Abstract: We explore the link between parental selection and criminality of children in a new context. After the collapse of the Berlin Wall in 1989, East Germany experienced a very large, but temporary, drop in birth rates mostly driven by economic uncertainty. We exploit this natural experiment in a differences-in-differences setup to first estimate that the children from these affected (smaller) cohorts are relatively much more likely to be criminally active. Using individual level data, we provide evidence that women who gave birth in at this period of uncertainty were negatively selected into fertility. Further investigation of the underlying mechanisms reveals that emotional attachment and intergenerational transmission of risk attitudes play important roles in the parental selection-crime of children relationship. Finally, results for siblings support a causal interpretation of our findings.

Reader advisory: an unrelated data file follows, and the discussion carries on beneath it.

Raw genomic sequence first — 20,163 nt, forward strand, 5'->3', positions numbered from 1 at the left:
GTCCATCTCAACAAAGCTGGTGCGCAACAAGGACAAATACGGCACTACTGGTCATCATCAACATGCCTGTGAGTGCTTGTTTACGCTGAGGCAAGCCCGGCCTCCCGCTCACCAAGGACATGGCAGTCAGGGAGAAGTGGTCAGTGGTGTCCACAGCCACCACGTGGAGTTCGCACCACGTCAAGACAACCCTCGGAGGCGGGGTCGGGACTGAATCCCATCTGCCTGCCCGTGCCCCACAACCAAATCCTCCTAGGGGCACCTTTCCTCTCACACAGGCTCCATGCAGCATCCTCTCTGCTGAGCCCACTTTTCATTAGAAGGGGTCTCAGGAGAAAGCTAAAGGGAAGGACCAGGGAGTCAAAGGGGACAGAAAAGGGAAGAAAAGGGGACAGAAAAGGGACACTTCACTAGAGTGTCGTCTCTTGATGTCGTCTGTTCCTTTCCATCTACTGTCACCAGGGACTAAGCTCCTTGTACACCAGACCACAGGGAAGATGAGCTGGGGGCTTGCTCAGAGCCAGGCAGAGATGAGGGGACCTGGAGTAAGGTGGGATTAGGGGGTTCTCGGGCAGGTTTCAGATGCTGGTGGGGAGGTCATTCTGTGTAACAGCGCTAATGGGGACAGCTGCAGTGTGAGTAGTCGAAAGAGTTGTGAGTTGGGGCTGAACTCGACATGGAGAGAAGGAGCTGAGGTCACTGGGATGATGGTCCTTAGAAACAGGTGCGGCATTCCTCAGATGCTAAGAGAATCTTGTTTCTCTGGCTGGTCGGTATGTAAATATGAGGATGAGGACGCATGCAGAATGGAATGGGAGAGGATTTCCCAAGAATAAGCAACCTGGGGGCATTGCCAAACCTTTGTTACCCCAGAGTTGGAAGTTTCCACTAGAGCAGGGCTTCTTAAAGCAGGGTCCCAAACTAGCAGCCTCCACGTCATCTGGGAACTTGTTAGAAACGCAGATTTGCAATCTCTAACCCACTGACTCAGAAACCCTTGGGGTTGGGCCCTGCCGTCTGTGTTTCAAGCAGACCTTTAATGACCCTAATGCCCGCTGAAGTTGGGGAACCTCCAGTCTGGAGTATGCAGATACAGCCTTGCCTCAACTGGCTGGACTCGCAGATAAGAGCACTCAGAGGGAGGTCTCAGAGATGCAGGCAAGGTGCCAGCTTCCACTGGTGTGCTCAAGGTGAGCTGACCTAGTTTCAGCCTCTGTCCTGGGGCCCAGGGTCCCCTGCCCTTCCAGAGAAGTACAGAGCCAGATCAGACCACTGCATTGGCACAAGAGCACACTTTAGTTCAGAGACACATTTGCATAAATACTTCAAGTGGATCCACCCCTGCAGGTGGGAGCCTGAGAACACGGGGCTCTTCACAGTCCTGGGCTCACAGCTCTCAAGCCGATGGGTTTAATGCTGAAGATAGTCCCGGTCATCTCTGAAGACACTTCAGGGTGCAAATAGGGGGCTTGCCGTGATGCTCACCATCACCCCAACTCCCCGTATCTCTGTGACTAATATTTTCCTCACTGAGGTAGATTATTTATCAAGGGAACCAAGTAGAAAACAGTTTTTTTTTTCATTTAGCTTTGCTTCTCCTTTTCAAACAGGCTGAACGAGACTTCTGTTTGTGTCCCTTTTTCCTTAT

Keywords: crime, parental selection, fertility decision, economic uncertainty, risk attitude
    JEL: J13 K42
    Date: 2013–11
  4. By: Giuseppe De Feo (: Department of Economics and Management, University of Pavia); Giacomo De Luca (University of York)